Right Hear, Right Now

We're Thankful for These Five New Songs From Phoenix Bands

Few people in the Valley listen to as much local music as Mitchell Hillman. He presents his picks for best new music in his column, Right Hear, Right Now.

Sweetbleeders - "Someway"

For the past 16 years, Sweetbleeders have been making some of the most engaging music in Phoenix, and they've just released one of the finest albums of the year with We Were Never Here. It is an amazing album from start to finish, and I must recommend that it's best listened to as an album (well, you can take a break after the seventh track, pretend to flip the side and move on, but that's it). Several of the songs are single-worthy, but "Someway" stands out above all else. It's also the quintessence of all the talents involved here. Robin Vining contributes one of his best vocals and guitar lines, Steve Dueck's drums and percussion are downright fascinating, David Marquez's bass is the backbone of the entire thing, while the vocals of the late Amy Ross (Nowhere Man and a Whiskery Girl) are beautiful and heartbreakingly haunting. It easily is one of my favorite songs of the year because of how it all works together, with little accents like the soft, muted intro, the background organ, or the tambourine and sleigh bells. It's an amazing composition and just one of 14 treasures to be found on We Were Never Here. Part Americana, part indie pop, part Beach Boys — I haven't been able to stop listening to it since it came out. After a few listens to this song, you'll be able to understand why.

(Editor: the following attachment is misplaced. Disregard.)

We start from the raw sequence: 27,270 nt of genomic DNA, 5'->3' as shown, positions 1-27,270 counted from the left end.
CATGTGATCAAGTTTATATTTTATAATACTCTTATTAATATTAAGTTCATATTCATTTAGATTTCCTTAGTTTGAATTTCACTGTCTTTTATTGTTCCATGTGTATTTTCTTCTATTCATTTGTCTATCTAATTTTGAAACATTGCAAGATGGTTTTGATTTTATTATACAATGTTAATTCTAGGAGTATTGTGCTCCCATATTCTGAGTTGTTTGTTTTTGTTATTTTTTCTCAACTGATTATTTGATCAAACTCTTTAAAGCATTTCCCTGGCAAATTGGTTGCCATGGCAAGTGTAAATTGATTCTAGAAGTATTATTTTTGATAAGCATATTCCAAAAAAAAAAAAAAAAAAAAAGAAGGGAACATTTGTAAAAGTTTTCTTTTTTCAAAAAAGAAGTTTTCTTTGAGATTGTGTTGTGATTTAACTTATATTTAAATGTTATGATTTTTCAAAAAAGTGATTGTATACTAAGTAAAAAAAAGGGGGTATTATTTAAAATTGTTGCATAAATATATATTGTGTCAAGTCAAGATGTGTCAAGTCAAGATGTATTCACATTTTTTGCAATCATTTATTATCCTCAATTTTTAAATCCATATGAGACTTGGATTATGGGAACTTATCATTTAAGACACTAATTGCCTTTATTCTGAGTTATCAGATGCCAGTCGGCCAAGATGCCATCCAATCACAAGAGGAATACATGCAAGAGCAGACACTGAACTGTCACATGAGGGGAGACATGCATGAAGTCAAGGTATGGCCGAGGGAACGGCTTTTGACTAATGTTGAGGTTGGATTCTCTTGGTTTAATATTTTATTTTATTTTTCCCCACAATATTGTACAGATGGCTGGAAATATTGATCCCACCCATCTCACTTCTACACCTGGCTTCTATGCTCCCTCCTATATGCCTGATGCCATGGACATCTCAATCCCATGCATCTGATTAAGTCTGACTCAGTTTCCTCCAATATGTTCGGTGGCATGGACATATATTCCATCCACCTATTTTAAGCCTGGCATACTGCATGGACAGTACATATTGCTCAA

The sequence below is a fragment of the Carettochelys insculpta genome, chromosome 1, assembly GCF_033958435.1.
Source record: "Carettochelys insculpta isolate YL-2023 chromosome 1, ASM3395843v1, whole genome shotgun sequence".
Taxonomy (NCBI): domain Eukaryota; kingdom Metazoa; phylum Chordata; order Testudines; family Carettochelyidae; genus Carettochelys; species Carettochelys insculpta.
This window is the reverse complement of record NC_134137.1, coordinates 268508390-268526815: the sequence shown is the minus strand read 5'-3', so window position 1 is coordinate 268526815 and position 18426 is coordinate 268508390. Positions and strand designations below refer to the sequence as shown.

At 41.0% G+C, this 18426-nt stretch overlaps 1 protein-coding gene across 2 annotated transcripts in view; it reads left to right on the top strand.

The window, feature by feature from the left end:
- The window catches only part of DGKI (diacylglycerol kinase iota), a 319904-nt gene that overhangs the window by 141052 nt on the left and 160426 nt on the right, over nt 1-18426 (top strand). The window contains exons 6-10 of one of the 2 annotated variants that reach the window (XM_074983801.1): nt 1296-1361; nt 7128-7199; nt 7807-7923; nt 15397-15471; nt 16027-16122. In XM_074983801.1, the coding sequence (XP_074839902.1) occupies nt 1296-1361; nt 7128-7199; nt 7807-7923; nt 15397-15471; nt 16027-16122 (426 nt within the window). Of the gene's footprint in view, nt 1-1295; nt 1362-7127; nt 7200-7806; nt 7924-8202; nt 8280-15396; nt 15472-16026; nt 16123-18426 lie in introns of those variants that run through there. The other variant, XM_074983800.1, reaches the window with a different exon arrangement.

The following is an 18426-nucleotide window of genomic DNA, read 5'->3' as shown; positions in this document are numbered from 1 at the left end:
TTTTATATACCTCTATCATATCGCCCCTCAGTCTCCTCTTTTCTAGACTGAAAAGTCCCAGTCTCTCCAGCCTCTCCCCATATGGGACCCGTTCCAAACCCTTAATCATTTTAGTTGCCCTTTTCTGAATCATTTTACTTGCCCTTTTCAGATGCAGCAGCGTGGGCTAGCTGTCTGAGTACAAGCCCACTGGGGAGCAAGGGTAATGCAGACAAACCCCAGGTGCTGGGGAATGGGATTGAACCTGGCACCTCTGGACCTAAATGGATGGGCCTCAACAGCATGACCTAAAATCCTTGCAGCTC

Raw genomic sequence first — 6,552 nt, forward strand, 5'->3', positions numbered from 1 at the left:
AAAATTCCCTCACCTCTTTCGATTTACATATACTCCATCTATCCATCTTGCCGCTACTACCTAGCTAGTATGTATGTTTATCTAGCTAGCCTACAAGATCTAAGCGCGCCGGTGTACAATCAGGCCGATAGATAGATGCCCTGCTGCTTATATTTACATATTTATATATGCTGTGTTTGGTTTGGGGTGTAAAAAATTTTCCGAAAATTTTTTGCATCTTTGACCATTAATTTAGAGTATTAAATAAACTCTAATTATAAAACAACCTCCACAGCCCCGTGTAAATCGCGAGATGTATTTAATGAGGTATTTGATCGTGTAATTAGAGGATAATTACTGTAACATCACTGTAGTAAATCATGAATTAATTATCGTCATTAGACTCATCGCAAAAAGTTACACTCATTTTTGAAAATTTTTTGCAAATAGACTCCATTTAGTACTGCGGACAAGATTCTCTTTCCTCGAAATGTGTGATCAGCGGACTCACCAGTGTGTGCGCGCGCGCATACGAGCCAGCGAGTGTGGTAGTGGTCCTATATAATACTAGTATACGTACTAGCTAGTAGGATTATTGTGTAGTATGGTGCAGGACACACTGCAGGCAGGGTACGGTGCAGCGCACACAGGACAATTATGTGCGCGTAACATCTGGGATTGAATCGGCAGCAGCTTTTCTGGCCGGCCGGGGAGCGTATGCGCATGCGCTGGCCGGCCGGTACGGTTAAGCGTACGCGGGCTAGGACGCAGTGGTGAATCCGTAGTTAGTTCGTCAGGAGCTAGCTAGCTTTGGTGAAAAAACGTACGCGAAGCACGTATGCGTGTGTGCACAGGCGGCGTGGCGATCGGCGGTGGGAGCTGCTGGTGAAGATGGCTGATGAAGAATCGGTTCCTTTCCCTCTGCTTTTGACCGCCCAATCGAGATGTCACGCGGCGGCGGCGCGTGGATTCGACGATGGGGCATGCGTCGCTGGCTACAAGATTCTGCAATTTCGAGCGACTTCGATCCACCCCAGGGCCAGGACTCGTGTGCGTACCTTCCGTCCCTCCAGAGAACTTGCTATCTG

MRCH - "Spin"

MRCH has been trucking right through 2015 with a string of dreamy, synth-soaked singles providing stark contrast to MRCH's "parent band," The Prowling Kind. The trio of Mickey Pangburn, Jesse Pangburn, and Erin Beal just released "Spin," the third song from this side project. It may not be as catchy as "Validation" or as rocking as "Highway Drivin'," but it has an atmospheric depth to it, mainly found in a hypnotic electronica haze and, of course, Mickey Pangburn's immaculate, breathy vocals. I like that MRCH's three singles are completely different from each other — different enough that you might not even think they come from the same band. "Spin" is its own wonderful beast, a song to lose yourself in, to lay around in the grass and stare at the sky, to lose your mind to while staring at the stars. It's MRCH's most beautiful song to date. Whether it's the sweeping synth effects, the mesmerizing drums or, yes, Jesse Pangburn's angelic voice. At this point, I can only hope that 2016 brings us a full EP or album with all these singles collected and just as many other songs or more to add to it. I've seen the band in concert, and they have a lot more up their sleeve just waiting for you to hear.

Captain Samurai - "Tear Me Down/Wear Me Out"